séisme

Népal : les monuments sont au coeur de la vie de la cité

Josiane continue de me transmettre des articles choisis sur les médias népalais. Dans le prolongement du précédent billet de blog, on aborde aujourd'hui en profondeur la notion de guthi qui ordonnance la vie quotidienne des Néwars, le groupe ethnique qui peuple en grande majorité la vallée de Katmandou. On comprendra mieux le pourquoi de la nécessité de reconstruire au plus vite les temples qui ne sont pas que des "ornements" ou des "monuments historiques à touristes".

Bande2web

Tangible and Intangible Heritages of Kathmandu
Posted: 25 Sep 2015 05:00 PM PDT on ecs.com.np

By Shreeansh Agrawal

Although the April 25th earthquake might have caused wide-spread damage to the tangible heritages of Nepal, the intangible heritages are still intact and thriving.

Much has been said about the destruction of cultural heritage sites brought on by the 2015 earthquake. Preservation efforts are underway and various bodies have been involved in restoring damaged structures. This aspect of our heritage - the tangible, palpable part - has been paid ample attention to but the intangible sense of culture attached to it has been an elusive topic in public debates and discussions. It is casually addressed as being at risk due to the destruction of its physical counterpart, but what exactly intangible heritage is, especially in the context of Kathmandu Valley, and what it means to try and preserve it, is a conversation that has not been given the light it deserves.

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Népal : quid de la reconstruction des monuments ?

Mon amie Josiane, avec laquelle j'ai usé mes fonds de culottes pendant trois ans à l'INALCO en cours de népali et qui se trouve actuellement à Katmandou hébergée dans une famille Néwar me transmet cet article. Je vous invite à en prendre connaissance si vous vous posez des questions sur la problématique de la reconstruction des monuments détruits par le séisme du 25 avril 2015. Vous apprendrez, si vous ne le saviez pas déjà, l'importance de ces temples dans la vie de quartier autour desquels s'organise la vie communautaire. Gérad Toffin, l'ethnologue français spécialiste de l'ethnie Néwar, a abondamment parlé de ces guthis. L'article de presse est rédigé en anglais mais vous pouvez le faire traduire en français par Google (même si le résultat ressemble à du "petit nègre" -quelle horrible expression !-, vous pourrez appréhender une grande partie de cette problématique.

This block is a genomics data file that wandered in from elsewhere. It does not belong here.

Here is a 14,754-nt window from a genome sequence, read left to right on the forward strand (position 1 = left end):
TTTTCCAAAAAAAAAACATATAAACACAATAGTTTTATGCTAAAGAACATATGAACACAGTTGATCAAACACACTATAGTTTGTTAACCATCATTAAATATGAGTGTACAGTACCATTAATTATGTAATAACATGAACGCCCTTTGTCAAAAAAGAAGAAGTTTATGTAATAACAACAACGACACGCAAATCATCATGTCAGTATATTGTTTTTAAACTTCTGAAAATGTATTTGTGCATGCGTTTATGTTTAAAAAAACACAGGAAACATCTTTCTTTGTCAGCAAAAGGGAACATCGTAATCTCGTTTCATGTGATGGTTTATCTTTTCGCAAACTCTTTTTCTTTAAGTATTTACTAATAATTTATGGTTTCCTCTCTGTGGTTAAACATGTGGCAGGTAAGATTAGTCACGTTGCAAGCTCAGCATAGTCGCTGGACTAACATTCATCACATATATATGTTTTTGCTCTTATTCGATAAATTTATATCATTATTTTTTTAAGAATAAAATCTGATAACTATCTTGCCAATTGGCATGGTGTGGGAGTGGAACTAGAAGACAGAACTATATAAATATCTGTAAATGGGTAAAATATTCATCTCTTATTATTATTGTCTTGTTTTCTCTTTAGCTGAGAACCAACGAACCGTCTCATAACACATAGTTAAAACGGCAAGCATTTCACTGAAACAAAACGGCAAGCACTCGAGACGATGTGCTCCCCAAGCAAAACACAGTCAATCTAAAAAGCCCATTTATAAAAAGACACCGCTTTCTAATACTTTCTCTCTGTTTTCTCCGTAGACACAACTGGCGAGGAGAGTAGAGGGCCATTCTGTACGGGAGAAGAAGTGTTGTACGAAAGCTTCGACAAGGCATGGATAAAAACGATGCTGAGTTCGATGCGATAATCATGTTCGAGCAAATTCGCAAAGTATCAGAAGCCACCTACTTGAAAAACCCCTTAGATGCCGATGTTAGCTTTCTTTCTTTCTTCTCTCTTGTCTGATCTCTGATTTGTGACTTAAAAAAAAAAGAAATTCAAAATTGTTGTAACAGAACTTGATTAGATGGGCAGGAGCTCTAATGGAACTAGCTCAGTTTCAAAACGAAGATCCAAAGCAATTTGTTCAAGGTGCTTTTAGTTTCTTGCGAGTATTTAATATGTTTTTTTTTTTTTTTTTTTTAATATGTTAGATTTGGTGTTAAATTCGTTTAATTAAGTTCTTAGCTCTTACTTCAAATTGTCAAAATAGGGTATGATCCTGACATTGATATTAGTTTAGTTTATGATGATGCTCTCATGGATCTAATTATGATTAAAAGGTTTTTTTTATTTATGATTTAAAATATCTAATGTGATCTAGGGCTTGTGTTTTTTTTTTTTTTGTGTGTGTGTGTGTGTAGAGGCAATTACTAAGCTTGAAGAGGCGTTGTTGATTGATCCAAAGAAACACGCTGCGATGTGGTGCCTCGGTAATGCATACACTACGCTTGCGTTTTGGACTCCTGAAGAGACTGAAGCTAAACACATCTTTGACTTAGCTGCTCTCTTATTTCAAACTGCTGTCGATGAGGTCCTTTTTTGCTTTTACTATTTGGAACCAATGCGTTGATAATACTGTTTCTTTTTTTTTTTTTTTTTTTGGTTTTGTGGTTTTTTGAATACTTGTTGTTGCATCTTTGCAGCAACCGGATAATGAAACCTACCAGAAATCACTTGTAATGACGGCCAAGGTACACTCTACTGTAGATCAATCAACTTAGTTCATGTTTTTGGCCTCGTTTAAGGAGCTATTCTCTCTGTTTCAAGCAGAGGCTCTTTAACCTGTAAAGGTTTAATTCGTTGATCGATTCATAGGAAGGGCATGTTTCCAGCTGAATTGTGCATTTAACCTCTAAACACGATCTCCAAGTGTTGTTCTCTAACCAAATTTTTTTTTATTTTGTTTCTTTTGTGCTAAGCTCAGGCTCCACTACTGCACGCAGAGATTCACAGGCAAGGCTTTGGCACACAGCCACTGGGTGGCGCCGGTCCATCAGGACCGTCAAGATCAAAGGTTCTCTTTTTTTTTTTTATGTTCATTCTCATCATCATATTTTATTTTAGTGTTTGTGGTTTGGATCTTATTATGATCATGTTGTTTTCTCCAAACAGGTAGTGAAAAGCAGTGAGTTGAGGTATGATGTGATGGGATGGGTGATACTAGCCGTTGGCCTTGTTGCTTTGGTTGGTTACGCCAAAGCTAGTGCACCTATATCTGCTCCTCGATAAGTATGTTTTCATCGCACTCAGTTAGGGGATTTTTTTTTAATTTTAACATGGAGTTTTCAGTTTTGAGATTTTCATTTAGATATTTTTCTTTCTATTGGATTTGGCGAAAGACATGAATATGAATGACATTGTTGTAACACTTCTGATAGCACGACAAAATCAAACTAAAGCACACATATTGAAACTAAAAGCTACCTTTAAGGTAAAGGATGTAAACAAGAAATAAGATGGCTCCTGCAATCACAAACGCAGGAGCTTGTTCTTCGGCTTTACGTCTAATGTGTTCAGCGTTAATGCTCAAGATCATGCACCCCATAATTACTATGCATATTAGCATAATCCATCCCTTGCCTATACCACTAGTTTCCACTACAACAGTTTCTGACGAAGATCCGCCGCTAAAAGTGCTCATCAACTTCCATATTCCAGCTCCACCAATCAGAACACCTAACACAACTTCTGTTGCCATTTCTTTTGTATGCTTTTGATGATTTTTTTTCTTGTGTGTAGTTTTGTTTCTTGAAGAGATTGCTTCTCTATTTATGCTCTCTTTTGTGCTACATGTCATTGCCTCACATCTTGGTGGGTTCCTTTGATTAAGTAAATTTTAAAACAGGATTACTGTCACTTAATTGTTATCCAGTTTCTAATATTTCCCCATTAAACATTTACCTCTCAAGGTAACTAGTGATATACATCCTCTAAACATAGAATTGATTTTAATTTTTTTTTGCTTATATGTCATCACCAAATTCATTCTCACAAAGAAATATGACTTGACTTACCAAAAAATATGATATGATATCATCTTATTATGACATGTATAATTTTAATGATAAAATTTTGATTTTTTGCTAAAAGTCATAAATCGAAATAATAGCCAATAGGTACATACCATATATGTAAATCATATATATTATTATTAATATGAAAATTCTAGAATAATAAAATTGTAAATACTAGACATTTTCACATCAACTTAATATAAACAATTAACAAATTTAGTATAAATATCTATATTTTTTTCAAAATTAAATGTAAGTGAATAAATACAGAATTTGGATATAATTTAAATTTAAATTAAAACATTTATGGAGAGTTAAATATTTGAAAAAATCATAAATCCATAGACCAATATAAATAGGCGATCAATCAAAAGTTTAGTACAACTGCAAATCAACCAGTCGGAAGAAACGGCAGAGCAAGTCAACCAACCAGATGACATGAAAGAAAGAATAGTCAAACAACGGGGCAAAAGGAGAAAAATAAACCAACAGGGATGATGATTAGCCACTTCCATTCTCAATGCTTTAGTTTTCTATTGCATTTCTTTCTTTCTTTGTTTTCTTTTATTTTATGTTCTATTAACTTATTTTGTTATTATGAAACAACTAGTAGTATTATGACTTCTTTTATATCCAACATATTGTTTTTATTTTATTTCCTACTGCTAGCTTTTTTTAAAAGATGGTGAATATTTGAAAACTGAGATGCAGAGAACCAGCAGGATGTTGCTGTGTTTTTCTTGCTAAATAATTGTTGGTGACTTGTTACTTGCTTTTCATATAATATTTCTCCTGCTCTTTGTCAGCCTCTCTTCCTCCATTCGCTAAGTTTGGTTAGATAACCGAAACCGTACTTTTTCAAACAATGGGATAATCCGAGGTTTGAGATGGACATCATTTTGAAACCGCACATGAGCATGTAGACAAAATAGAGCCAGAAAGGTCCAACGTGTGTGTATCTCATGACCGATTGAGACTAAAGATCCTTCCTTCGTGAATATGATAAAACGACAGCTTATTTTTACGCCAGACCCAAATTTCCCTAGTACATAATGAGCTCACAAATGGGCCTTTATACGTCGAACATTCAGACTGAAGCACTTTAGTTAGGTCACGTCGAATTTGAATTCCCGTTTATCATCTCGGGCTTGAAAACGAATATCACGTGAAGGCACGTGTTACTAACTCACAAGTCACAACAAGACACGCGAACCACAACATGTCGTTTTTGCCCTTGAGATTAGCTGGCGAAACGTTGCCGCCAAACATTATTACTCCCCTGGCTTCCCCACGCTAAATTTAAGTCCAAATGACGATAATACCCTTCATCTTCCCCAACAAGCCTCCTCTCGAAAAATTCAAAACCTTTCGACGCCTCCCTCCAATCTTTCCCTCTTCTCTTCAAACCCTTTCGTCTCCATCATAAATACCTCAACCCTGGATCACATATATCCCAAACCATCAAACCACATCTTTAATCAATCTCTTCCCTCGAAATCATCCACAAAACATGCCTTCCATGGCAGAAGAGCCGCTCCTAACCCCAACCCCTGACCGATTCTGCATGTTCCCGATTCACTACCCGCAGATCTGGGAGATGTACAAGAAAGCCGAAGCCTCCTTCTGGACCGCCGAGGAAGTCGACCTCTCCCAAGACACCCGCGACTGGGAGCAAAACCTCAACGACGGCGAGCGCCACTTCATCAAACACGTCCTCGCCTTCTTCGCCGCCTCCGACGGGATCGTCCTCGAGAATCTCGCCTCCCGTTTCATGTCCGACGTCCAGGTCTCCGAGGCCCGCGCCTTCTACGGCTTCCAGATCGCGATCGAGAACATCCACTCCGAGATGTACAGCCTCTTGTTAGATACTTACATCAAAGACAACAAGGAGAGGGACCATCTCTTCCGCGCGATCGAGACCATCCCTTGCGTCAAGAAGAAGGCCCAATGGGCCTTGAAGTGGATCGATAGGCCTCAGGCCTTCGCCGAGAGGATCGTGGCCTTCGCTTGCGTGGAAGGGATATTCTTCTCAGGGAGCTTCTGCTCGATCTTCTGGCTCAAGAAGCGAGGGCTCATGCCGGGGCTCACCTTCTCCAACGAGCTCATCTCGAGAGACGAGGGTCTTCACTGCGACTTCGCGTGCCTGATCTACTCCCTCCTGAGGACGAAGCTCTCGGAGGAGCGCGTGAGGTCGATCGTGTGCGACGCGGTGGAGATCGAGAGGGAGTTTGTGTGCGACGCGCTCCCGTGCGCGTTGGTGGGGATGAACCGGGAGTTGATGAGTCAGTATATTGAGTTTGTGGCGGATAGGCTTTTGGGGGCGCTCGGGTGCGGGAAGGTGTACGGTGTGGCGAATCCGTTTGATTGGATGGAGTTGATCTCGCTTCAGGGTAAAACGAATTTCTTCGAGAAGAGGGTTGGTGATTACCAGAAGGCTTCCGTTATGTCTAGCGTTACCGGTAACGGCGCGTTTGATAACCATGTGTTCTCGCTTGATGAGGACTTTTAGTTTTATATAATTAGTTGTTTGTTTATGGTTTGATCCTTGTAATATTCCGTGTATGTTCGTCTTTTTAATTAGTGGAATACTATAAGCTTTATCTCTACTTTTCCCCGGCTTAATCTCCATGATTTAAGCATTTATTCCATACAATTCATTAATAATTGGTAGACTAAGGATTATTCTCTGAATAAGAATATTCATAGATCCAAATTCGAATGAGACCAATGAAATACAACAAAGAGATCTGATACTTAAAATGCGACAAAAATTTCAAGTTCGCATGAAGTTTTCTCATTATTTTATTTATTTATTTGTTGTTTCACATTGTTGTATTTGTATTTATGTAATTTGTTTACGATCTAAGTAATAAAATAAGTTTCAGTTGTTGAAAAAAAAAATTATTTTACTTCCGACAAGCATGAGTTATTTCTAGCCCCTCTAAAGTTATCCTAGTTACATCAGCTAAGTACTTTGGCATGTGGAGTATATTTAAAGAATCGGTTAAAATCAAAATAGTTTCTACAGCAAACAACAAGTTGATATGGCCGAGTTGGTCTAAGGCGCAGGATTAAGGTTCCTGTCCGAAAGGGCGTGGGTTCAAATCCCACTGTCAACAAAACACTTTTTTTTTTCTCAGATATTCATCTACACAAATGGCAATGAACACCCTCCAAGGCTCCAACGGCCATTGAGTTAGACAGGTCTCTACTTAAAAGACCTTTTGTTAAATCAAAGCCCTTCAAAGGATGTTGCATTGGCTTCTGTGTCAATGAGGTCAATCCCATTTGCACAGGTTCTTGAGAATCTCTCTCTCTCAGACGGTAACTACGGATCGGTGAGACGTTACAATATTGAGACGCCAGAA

Bande2web

A Monumental Rebuild
Posted: 21 Sep 2015 05:00 PM PDT on ecs.com.np

By Iona Liddell
A few of the world heritage sites in Kathmandu valley were damaged by the Spring 2015 earthquakes and aftershocks, but a rebuild plan is in place, giving visitors and locals alike a unique opportunity over the next six years to see exactly how such wondrous buildings are made, whilst enjoying the living cultures that exist around these sites. Kathmandu Valley is reknowned for its cultural heritage, most famously rendered in its sacred sites - the Buddhist centres of Swyambhu and Boudha, the Hindu temple complexes of Pasupathinath and Changu Narayan, and the Durbar Squares of Patan, Bhaktapur and Hanuman Dhoka. In 1979 these seven groups of monuments were officially recognized as World Heritage Sites by UNESCO, meeting the criteria of demonstrating significant stages in human history, being a unique testimony to living cultural traditions and being directly associated with events, living traditions, ideas, beliefs and artistic and literary works. 
In Spring 2015 earthquakes, these proud monuments and the communities around them suffered a reeling blow, but they are slowly bouncing back. Three months on, archaeologists, architects and artisans are taking stock. The rush to rescue pieces, create inventories of what was found and secure temples before the monsoon rains could wreak a second layer of damage. These experts have turned to planning the years ahead, in order to stabilize and rebuild the valley’s cultural heart. This throws up interesting issues, which will need to be grappled with and overcome, but all experts are unanimous in their support for visitors to come, enjoy watching the building process and perhaps even get more involved. 

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